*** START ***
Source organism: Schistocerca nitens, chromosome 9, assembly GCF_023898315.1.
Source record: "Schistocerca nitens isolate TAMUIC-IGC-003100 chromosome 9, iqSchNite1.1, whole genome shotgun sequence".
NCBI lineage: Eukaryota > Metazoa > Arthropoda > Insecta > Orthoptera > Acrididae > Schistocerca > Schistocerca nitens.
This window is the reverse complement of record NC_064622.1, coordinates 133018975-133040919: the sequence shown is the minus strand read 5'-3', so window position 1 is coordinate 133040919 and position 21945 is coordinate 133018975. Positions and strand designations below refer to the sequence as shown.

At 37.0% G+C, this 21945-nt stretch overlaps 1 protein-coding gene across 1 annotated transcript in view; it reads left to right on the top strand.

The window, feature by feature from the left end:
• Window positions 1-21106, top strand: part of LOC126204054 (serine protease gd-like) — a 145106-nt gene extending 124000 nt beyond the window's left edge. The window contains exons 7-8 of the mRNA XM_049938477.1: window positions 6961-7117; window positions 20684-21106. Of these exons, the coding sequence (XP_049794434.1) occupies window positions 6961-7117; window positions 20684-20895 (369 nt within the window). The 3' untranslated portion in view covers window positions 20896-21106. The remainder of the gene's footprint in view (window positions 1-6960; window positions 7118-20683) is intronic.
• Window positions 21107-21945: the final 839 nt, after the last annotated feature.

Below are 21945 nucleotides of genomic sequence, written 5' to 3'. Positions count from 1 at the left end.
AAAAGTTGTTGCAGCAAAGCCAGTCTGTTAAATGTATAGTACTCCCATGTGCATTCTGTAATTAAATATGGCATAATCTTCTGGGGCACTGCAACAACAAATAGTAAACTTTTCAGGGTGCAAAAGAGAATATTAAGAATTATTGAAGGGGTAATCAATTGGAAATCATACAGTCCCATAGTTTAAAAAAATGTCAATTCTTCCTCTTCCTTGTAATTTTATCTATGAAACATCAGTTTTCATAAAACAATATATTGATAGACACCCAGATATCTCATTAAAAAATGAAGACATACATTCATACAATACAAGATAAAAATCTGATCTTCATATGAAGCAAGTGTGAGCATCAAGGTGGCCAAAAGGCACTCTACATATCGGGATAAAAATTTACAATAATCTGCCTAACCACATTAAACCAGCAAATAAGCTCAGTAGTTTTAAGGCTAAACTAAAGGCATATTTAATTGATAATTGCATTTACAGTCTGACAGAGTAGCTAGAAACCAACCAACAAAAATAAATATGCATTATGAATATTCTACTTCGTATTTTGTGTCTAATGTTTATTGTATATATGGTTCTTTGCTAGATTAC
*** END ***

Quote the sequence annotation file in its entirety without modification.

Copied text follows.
Source organism: Schistocerca nitens, chromosome 9, assembly GCF_023898315.1.
Source record: "Schistocerca nitens isolate TAMUIC-IGC-003100 chromosome 9, iqSchNite1.1, whole genome shotgun sequence".
NCBI lineage: Eukaryota > Metazoa > Arthropoda > Insecta > Orthoptera > Acrididae > Schistocerca > Schistocerca nitens.
This window is the reverse complement of record NC_064622.1, coordinates 133018975-133040919: the sequence shown is the minus strand read 5'-3', so window position 1 is coordinate 133040919 and position 21945 is coordinate 133018975. Positions and strand designations below refer to the sequence as shown.

At 37.0% G+C, this 21945-nt stretch overlaps 1 protein-coding gene across 1 annotated transcript in view; it reads left to right on the top strand.

The window, feature by feature from the left end:
• Window positions 1-21106, top strand: part of LOC126204054 (serine protease gd-like) — a 145106-nt gene extending 124000 nt beyond the window's left edge. The window contains exons 7-8 of the mRNA XM_049938477.1: window positions 6961-7117; window positions 20684-21106. Of these exons, the coding sequence (XP_049794434.1) occupies window positions 6961-7117; window positions 20684-20895 (369 nt within the window). The 3' untranslated portion in view covers window positions 20896-21106. The remainder of the gene's footprint in view (window positions 1-6960; window positions 7118-20683) is intronic.
• Window positions 21107-21945: the final 839 nt, after the last annotated feature.

Below are 21945 nucleotides of genomic sequence, written 5' to 3'. Positions count from 1 at the left end.
AAAAGTTGTTGCAGCAAAGCCAGTCTGTTAAATGTATAGTACTCCCATGTGCATTCTGTAATTAAATATGGCATAATCTTCTGGGGCACTGCAACAACAAATAGTAAACTTTTCAGGGTGCAAAAGAGAATATTAAGAATTATTGAAGGGGTAATCAATTGGAAATCATACAGTCCCATAGTTTAAAAAAATGTCAATTCTTCCTCTTCCTTGTAATTTTATCTATGAAACATCAGTTTTCATAAAACAATATATTGATAGACACCCAGATATCTCATTAAAAAATGAAGACATACATTCATACAATACAAGATAAAAATCTGATCTTCATATGAAGCAAGTGTGAGCATCAAGGTGGCCAAAAGGCACTCTACATATCGGGATAAAAATTTACAATAATCTGCCTAACCACATTAAACCAGCAAATAAGCTCAGTAGTTTTAAGGCTAAACTAAAGGCATATTTAATTGATAATTGCATTTACAGTCTGACAGAGTAGCTAGAAACCAACCAACAAAAATAAATATGCATTATGAATATTCTACTTCGTATTTTGTGTCTAATGTTTATTGTATATATGGTTCTTTGCTAGATTAC